Three Big Trends and Three Small-Cap Stocks

An Underlying Theme that Is Still Relevant Today 

I’ve been reading Winthrop Smith’s account of the rise and fall of Merrill Lynch entitled, Catching Lightning in a Bottle. The book has nothing to do with small-cap stocks specifically. It’s mostly about the company’s culture and how differences in leadership style influenced Merrill Lynch’s performance over the decades.

But there are fascinating sections that delve into investment decisions that the company made, why it made them and how they worked out. 

The overarching theme of the book is Charlie Merrill as a powerful force in improving the public’s perception of Wall Street. His efforts to make small investors feel that Merrill Lynch put their interests first helped pave the way from Main Street to Wall Street. It struck me throughout the book how a similar mission here at Cabot is helping our subscribers take control of their own investments, and make money by doing so. 

But that mission, which began in 1970 with Tim’s father sharing his thoughts with subscribers on stocks and market timing, isn’t the point of my writing today. I want to talk about an underlying theme to Charlie Merrill’s investment advice that’s still incredibly relevant.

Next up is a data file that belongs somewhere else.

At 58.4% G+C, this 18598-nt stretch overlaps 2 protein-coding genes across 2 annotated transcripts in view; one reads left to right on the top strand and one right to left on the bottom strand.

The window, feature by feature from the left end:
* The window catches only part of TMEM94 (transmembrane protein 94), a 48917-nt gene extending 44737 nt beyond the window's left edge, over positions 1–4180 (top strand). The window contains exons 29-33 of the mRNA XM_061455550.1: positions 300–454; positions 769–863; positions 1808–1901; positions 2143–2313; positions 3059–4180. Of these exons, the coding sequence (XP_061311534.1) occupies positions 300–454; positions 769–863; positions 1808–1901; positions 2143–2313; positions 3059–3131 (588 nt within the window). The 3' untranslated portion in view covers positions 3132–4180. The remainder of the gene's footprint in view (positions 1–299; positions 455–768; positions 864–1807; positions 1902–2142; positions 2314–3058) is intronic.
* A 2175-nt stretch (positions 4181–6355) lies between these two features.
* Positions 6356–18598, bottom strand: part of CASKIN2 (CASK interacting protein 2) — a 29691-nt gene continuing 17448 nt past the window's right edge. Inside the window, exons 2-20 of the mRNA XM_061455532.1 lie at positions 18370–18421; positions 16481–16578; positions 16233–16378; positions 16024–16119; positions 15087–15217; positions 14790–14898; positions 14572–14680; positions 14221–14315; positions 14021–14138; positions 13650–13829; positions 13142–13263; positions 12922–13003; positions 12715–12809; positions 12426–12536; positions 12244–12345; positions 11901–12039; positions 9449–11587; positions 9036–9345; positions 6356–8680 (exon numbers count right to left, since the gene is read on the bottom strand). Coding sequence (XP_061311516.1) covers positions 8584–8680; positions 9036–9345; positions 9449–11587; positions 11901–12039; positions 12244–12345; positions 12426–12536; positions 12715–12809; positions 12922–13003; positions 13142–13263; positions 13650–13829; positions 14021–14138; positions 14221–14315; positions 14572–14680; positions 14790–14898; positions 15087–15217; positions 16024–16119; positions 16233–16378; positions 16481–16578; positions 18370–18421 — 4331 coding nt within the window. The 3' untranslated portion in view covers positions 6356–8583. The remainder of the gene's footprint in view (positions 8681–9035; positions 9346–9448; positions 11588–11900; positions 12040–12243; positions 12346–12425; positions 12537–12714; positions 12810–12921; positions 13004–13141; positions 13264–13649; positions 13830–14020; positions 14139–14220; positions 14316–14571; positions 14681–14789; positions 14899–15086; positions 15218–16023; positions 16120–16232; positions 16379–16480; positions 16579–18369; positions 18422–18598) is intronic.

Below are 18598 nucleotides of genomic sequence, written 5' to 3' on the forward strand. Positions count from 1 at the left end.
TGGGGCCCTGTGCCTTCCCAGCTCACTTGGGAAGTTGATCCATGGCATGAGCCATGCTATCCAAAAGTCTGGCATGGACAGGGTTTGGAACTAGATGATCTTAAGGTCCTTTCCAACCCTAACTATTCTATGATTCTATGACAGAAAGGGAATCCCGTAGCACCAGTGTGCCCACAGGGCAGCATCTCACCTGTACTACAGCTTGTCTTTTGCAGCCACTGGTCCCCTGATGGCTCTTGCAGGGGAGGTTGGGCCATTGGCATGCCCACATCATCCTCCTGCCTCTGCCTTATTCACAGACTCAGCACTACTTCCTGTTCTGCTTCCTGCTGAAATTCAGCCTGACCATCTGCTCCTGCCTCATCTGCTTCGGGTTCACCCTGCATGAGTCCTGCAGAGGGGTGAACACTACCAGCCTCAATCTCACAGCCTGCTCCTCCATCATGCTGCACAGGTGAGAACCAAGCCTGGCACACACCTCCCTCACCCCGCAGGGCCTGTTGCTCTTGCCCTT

At about the halfway point, the book discusses the firm’s advertising campaigns from the late-1960s through the early-1980s. According to Smith, Charlie Merrill felt that good advertising and public relations were critical to help Merrill Lynch grow. And he tells the story of how the Chairman and CEO from 1971 to 1980, Don Regan (who went on to become U.S. Secretary of the Treasury, and then White House Chief of Staff under President Ronald Reagan), whose views on public relations were similar to Merrill’s, worked to revamp the firm’s advertising focus around “trends.” 

For a number of years, with Don Regan’s guidance, the firm’s print campaigns featured a number of different trend-based themes, each designed to let the public know what Merrill Lynch thought they should invest in and why.